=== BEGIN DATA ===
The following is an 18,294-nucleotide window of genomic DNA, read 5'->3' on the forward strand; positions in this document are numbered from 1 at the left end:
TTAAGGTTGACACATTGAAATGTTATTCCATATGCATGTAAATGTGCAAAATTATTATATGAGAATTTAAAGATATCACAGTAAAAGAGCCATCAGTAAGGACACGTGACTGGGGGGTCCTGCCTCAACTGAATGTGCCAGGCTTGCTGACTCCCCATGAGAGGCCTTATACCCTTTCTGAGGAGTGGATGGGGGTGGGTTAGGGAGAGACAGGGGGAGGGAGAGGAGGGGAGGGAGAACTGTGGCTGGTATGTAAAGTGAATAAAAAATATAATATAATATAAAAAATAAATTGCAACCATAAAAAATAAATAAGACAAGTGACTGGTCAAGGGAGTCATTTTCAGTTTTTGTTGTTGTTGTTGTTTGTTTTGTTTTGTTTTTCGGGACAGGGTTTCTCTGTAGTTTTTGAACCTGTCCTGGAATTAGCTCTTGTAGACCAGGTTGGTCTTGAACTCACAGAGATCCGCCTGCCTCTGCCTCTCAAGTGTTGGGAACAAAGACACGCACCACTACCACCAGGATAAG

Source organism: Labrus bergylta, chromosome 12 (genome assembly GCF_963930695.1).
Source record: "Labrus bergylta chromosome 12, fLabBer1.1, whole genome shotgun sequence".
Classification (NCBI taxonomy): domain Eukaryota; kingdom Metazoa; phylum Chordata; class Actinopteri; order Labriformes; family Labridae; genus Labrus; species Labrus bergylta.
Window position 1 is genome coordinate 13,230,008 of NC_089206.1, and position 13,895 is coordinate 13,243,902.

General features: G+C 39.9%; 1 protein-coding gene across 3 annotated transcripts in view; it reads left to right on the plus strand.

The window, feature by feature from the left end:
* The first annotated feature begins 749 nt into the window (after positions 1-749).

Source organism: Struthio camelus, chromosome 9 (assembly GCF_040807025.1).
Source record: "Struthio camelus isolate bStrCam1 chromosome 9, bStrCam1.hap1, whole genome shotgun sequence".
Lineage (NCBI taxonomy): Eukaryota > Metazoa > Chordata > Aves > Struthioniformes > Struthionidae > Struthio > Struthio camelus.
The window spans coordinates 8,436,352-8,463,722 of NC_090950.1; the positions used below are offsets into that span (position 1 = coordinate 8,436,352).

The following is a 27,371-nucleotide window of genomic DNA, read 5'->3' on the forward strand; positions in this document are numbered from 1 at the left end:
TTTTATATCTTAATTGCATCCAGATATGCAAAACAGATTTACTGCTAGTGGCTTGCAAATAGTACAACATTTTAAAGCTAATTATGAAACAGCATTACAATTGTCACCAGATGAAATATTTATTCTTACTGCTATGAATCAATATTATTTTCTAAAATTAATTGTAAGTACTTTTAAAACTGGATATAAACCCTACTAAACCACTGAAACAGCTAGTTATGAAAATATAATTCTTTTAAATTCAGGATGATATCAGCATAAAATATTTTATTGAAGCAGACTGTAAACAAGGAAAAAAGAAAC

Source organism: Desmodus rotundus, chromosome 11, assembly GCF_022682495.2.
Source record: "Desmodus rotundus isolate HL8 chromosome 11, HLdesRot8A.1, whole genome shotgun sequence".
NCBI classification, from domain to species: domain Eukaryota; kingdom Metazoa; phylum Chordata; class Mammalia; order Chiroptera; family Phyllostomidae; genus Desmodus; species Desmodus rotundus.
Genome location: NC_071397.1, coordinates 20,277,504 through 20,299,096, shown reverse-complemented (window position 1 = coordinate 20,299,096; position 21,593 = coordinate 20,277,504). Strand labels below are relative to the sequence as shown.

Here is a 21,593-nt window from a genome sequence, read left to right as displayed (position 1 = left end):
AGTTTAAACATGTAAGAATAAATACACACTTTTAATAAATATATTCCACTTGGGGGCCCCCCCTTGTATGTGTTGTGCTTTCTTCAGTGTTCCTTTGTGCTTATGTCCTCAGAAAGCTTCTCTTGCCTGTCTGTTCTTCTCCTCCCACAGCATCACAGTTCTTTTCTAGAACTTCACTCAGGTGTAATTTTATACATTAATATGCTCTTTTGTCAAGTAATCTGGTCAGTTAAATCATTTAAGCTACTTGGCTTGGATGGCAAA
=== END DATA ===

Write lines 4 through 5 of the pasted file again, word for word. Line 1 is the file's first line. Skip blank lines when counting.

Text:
Source record: "Labrus bergylta chromosome 12, fLabBer1.1, whole genome shotgun sequence".
Classification (NCBI taxonomy): domain Eukaryota; kingdom Metazoa; phylum Chordata; class Actinopteri; order Labriformes; family Labridae; genus Labrus; species Labrus bergylta.